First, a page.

At UNC-Chapel Hill, junior Alex Reinhold points out her family has already paid money into the system.

“We are tax-paying people and so it does make sense that we should be able to benefit from those tax dollars,” says Reinhold. 

Some students benefit a lot more than others. To this point, we've been talking averages. But different students cost universities different amounts. The key is their major.

“The best way to think about this is that an undergraduate student in philosophy costs a lot less than a student in engineering,” says UNC Charlotte Chancellor Phil Dubois. 

The UNC system has come up with a formula to calculate how much new students will cost based on their studies. It's called a 12-cell matrix.

A chemistry class with a high-tech lab and a music class with one-on-one instruction are going to cost a whole lot more than a philosophy lecture. The matrix accounts for that.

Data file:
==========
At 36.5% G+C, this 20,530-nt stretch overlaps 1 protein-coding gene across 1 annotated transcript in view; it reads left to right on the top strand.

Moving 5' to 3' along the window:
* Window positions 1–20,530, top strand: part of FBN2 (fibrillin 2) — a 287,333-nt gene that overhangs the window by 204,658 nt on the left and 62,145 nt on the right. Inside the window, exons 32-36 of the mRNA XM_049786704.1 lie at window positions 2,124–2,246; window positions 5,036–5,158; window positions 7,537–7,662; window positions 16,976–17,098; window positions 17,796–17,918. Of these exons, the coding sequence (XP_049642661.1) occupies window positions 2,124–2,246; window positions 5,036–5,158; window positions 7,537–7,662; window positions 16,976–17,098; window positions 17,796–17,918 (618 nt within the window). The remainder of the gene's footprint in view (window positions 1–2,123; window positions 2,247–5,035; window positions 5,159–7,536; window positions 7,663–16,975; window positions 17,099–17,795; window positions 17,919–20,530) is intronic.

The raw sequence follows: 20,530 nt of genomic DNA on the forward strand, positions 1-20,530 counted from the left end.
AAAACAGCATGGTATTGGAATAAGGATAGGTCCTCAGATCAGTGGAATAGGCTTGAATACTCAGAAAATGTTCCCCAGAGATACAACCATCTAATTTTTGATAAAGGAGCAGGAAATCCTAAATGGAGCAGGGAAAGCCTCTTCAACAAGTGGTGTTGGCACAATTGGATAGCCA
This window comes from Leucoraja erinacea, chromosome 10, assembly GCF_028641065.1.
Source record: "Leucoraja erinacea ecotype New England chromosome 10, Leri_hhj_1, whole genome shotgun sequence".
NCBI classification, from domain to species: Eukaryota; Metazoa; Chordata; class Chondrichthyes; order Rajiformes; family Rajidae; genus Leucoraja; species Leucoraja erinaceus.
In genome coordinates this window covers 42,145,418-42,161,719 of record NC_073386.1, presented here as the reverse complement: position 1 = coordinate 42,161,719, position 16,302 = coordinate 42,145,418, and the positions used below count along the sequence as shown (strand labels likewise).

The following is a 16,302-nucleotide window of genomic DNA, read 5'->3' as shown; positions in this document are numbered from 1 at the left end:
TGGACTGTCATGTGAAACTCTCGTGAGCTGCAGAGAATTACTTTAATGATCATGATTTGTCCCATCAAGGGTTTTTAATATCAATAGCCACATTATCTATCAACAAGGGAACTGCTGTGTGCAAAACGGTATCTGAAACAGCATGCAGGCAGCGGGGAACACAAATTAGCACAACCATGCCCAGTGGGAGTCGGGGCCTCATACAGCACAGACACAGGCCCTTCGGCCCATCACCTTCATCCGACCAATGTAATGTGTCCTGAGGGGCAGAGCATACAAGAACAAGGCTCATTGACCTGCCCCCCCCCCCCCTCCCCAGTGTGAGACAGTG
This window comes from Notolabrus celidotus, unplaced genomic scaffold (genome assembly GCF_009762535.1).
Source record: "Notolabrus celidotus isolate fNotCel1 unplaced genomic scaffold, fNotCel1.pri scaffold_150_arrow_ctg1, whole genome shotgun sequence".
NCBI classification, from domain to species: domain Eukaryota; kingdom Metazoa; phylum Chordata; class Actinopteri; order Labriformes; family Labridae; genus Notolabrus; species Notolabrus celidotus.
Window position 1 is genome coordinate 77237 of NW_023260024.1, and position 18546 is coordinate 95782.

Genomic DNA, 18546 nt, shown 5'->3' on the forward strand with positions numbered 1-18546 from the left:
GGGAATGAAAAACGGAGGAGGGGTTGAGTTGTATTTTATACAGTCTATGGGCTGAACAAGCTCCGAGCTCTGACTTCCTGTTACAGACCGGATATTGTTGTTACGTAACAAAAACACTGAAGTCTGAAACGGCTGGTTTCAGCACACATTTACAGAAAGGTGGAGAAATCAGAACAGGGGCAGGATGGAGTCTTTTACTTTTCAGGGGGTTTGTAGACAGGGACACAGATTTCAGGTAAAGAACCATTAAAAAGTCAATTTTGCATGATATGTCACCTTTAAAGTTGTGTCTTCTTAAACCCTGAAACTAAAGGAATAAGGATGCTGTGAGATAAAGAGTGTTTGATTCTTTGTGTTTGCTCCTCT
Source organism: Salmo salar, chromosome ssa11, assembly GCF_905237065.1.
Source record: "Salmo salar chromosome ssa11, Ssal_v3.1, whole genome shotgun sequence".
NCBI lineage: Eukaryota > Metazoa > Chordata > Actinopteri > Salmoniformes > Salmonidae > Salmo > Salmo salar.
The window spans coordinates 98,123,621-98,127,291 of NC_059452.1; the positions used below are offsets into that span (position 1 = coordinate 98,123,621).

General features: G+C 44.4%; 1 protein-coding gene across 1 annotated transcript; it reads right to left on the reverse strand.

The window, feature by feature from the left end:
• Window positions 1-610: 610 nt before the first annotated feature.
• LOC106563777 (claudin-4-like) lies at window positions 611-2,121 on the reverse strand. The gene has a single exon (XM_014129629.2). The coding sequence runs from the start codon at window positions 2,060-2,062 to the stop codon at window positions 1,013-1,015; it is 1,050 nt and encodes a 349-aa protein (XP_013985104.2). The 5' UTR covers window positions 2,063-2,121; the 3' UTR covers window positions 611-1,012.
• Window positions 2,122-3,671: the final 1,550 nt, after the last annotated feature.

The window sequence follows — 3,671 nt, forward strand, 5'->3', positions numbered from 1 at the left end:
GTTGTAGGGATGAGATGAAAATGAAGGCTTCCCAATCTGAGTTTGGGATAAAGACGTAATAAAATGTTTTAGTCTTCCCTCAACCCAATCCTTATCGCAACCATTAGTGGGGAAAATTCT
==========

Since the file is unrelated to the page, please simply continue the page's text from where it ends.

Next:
“It spits out exactly what kind of money you will get at UNC Charlotte for educating that collection of students who have come in your doors and are expected to take their courses in those different categories,” says Dubois.

Dubois ran some examples. Educating a philosophy student costs about $39,000 over four years at UNC Charlotte. On the other hand, an engineering student doing all that lab work costs nearly $83,000. That's more than double the cost of the philosophy student.

“The vast majority of the state appropriation that comes in for those two students is going to go to that engineering student and not to the philosophy student because it's not needed to pay the cost,” explained Dubois.   

Either way, those students still got a discount. No matter what your major is, you get a pretty steep discount compared to what public universities in other states offer.

Rita Kirshstein from the Delta Cost Project says that's because the average nationwide is for students to cover about 60 percent of the costs.